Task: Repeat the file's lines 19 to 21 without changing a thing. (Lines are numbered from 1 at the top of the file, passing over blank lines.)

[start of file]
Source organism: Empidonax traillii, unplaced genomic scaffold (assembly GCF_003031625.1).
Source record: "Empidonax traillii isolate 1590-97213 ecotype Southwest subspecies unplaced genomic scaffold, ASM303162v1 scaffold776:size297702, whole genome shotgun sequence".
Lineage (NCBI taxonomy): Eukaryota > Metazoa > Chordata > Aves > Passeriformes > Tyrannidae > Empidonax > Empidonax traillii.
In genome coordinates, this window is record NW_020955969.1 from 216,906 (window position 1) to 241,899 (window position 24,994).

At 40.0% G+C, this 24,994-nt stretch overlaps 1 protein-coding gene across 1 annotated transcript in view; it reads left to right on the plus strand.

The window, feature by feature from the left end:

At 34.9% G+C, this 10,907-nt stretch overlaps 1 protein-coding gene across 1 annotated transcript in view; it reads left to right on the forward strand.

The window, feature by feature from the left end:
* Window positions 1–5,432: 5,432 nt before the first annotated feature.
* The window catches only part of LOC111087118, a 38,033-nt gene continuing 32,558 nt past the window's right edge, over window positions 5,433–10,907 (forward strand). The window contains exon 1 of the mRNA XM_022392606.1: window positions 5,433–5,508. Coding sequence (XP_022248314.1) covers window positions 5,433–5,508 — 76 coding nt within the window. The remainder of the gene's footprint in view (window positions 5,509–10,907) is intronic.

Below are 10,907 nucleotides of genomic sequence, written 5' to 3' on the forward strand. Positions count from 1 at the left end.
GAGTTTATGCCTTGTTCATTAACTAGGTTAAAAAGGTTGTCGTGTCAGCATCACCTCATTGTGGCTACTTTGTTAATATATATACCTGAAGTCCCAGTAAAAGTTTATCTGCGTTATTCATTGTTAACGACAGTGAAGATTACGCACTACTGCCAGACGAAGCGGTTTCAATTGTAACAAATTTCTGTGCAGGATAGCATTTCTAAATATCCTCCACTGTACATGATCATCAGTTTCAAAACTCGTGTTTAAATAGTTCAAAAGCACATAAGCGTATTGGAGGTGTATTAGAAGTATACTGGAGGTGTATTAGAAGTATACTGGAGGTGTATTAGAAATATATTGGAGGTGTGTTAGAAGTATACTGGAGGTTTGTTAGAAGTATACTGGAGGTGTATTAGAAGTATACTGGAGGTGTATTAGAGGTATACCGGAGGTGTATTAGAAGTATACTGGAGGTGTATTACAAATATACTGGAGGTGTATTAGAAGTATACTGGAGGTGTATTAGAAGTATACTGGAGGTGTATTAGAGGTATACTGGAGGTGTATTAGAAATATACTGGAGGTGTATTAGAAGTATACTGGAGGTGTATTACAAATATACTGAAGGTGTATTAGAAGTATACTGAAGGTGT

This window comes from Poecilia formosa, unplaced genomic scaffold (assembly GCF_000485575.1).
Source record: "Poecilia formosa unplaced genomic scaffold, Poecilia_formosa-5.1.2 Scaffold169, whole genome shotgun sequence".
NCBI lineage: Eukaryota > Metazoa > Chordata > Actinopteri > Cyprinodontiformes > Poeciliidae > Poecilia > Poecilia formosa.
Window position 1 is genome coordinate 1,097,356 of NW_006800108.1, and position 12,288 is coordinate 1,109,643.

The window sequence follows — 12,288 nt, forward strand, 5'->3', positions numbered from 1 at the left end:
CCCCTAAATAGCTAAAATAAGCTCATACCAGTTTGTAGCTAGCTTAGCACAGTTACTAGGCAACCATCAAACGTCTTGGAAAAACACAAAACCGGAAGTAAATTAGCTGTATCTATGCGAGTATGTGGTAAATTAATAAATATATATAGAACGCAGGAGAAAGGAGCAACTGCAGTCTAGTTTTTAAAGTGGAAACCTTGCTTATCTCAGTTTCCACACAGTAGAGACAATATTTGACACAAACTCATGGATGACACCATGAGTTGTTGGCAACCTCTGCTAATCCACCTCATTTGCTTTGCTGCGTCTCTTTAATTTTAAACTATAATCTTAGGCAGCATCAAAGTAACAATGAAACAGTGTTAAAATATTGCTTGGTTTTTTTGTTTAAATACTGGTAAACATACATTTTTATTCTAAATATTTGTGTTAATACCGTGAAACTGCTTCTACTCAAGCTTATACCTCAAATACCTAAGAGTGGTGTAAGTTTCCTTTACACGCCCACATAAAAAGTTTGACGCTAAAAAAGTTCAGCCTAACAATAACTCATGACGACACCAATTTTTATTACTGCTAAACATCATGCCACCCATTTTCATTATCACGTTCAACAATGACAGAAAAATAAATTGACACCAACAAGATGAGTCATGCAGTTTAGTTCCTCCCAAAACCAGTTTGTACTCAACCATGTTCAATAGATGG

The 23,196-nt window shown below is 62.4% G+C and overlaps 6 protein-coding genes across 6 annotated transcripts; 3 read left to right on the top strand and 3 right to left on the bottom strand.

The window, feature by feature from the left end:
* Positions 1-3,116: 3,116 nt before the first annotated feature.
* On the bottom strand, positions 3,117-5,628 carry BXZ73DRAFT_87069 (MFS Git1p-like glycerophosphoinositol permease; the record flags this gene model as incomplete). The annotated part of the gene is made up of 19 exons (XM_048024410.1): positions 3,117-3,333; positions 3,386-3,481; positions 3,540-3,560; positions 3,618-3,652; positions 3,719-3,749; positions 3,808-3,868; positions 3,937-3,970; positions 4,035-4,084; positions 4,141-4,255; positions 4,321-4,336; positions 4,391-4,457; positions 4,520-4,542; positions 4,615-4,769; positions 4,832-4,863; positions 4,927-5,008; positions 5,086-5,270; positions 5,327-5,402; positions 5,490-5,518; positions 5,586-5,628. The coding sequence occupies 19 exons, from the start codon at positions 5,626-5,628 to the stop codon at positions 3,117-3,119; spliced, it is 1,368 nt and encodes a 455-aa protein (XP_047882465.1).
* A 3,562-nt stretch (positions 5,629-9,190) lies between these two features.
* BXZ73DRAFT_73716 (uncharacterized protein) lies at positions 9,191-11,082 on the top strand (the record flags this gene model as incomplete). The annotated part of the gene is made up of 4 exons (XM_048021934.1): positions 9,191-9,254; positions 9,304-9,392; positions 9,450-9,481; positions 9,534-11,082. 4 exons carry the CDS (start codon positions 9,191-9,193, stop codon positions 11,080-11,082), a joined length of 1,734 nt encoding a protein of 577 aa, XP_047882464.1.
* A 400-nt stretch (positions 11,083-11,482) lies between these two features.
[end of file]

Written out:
The 23,196-nt window shown below is 62.4% G+C and overlaps 6 protein-coding genes across 6 annotated transcripts; 3 read left to right on the top strand and 3 right to left on the bottom strand.

The window, feature by feature from the left end:
* Positions 1-3,116: 3,116 nt before the first annotated feature.